Unit 14 Objectives- Detection and Identification of Microorganisms
Textbook Chapter 12
State the common fear that microbiologists have towards molecular
Compare traditional and molecular basis of detection and identification
List 4 classes of microorganisms for which molecular testing is being
developed and whether the testing is DNA and/or RNA based.
List 7 reasons for targeting micoorganisms for molecular testing.
Describe the specimen collection requirements for molecular testing
State the reason that dacron or calcium alginate swabs with plastic
shafts are preferred over wooden-shafted swabs.
List the four considerations which must be taken into account during
State the special considerations in using the following clinical specimens
fo nucleic acid analysis: cerebrospinal fluid, whole blood, white blood
cells, serum or plasma, sputum, urine and stool..
List and describe the purpose of six types of controls utilized in
Define "false positive" as it relates to molecular testing
and give two examples.
Define "false negative" as it relates to molecular testing
and give two examples.
Describe the validation process which must be performed on new molecular
based testing brought into the laboratory.
List two sources where one might find the primary nucleotide sequence
of clinically important microorganisms.
Briefly state the importance of target, primer and probe selection
in molecular testing.
List three methods used to detect and identify bacteria.
List six methods for product detection of bacteria.
State the advantages of using real time or quantitative PCR (qPCR).
State the advantage of a multiplex nucleic acid test for M. pneumoniae,
L. pneumophila, B. pertussis and C. pneumoniae.
List the two urogenital tract pathogens which are so well characterized
that molecular testing is now used almost exclusively for detection
and why it is important to have an assay which tests for both organisms.
List the three organisms which can be detected in thin prep vials
collected for PAP smears.
List the two types of antimicrobial agents used and the advantage
of -static over -cidal.
List and describe the three mechanisms whereby microorganisms develop
Describe the genetic changes which occur in drug resistant microorganisms.
List the four reasons for using molecular-based methodologies to determine
antimicrobial drug resistance.
Compare and contrast genotypic and phenotypic methods of identification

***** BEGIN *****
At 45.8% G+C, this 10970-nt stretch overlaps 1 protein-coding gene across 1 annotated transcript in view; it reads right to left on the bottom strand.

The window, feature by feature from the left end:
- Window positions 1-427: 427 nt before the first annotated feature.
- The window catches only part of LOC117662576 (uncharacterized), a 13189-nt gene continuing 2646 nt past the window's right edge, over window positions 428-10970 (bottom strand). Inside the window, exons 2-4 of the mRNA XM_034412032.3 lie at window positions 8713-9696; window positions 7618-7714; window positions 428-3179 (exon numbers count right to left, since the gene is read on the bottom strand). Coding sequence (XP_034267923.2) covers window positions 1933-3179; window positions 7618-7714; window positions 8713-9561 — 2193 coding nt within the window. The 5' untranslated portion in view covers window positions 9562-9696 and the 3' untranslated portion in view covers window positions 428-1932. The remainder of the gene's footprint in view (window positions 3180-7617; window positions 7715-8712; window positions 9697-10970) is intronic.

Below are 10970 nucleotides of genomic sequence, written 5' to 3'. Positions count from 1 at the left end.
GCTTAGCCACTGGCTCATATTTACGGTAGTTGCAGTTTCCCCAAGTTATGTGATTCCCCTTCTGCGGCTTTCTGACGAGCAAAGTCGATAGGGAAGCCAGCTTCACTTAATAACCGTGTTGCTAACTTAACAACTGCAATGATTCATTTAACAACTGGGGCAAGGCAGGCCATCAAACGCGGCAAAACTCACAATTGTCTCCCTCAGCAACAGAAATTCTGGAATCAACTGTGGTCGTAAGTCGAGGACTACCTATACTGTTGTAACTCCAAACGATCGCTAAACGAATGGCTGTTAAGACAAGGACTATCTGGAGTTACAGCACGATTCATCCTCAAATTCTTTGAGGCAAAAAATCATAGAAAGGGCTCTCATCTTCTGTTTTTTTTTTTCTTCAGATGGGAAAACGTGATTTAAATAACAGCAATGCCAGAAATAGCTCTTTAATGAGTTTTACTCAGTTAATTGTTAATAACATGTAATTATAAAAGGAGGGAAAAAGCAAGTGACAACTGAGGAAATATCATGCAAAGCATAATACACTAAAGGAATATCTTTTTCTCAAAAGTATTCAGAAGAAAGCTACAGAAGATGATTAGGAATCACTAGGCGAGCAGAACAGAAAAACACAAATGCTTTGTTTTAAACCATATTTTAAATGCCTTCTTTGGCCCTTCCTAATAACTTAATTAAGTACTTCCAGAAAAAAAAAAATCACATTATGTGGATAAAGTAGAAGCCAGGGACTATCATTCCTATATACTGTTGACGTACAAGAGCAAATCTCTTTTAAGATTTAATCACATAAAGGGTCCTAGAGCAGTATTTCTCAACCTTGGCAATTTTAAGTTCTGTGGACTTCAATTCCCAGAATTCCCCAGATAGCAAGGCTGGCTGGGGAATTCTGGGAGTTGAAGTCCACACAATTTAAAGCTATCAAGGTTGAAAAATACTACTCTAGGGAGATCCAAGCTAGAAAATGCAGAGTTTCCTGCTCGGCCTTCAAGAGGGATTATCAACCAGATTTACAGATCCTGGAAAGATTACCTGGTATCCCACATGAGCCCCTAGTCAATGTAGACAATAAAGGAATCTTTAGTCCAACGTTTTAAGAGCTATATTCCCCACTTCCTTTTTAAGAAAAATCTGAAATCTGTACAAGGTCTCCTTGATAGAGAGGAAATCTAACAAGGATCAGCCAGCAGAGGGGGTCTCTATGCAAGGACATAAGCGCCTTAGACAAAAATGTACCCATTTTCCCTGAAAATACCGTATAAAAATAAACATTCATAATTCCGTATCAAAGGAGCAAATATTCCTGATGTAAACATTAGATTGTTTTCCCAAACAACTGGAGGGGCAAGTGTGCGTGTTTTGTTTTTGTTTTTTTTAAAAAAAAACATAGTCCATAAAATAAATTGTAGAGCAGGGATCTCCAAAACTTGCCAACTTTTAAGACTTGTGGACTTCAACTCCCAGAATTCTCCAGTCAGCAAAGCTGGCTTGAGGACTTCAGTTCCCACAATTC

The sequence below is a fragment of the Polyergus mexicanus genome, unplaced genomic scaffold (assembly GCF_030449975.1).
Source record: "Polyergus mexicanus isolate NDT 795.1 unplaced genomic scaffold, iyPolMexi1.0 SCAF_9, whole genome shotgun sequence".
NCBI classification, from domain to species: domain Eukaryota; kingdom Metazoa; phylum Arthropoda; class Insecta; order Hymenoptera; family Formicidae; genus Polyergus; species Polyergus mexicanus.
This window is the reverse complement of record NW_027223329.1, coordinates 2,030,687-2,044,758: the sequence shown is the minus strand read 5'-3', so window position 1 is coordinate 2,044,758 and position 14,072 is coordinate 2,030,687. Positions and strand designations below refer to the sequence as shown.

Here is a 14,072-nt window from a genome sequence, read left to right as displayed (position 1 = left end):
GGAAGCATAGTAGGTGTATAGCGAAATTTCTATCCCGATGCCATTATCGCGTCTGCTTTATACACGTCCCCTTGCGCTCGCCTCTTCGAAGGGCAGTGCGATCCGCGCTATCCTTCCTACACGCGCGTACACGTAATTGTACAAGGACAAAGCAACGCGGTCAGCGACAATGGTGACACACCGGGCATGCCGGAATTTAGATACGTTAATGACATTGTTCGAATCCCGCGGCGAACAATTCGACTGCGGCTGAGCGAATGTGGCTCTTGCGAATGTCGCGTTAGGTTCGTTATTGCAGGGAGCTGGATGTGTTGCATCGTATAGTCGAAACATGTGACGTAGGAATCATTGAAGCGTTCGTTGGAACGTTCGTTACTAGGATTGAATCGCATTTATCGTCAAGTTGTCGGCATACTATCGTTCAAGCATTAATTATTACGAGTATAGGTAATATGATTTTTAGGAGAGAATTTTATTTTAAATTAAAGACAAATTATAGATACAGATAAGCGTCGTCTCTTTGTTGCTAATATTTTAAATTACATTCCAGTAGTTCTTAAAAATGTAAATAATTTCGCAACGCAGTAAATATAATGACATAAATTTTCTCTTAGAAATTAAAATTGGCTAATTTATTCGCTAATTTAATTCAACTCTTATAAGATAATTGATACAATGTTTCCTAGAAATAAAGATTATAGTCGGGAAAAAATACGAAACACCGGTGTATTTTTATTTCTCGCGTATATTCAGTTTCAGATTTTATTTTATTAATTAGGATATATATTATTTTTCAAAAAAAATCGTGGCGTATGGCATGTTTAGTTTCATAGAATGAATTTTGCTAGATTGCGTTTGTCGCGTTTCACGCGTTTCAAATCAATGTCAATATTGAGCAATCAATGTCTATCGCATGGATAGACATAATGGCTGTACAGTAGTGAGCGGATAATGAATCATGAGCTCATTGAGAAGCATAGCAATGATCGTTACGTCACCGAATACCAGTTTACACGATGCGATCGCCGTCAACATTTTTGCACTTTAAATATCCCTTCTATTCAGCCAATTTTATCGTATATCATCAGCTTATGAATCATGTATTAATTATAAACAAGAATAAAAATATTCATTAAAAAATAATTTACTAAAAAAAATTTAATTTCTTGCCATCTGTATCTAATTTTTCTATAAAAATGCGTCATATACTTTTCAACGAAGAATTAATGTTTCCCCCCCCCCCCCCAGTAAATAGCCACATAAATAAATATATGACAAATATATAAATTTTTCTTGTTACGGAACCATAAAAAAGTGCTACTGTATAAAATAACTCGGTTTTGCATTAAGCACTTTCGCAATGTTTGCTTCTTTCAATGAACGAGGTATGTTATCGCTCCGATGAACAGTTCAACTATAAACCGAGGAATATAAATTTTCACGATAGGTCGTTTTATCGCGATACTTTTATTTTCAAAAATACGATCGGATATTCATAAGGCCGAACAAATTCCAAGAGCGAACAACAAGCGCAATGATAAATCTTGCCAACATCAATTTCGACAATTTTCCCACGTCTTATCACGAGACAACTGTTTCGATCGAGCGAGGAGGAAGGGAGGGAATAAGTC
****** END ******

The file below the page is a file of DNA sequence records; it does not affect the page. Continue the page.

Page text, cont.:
of microorganisms, especially as they relate to epidemiological studies.
Given the results of a molecular analysis of microorganism from patient
samples determine the relationship of the microorganisms to each other.
List the five criteria used to evaluat and compare the genotypic methods
for strain typing.
List the three methods for determining the presence of a viral infection.
State the purpose of performing antibody testing during the acute
and convalescent phase of a viral infection.
State the antibody class which is indicative of an acute infection.
List six viruses for which antigen testing is available.
Describe the primary clinical laboratory method used to detet and
identify viruses and include the disadvantage of this method.
Describe the life cycle of HIV and state the HIV group which causes
95% of infections worldwide.
State the two purposes of performing an HIV viral load.
State the clinical significance of a viral load and the purpose it
is used for in anti-retroviral therapy.
State the purpose of genotyping HIV.
Describe the serological testing performed to detect HCV infections.
State the two purposes of performing an HCV test.
State the importance of determining the HCV genotype as it applies
to patient therapy.
List the laboratory procedures used to diagnose fungal infections.
List four fungal organisms which can be identified by molecular techniques.
State the reason molecular technques for detection and identification
of parasites are not common.
List eight parasites for which PCR assays have been developed.
List three reasons why multiplex assays to detect multiple parasites
in stool samples would be useful.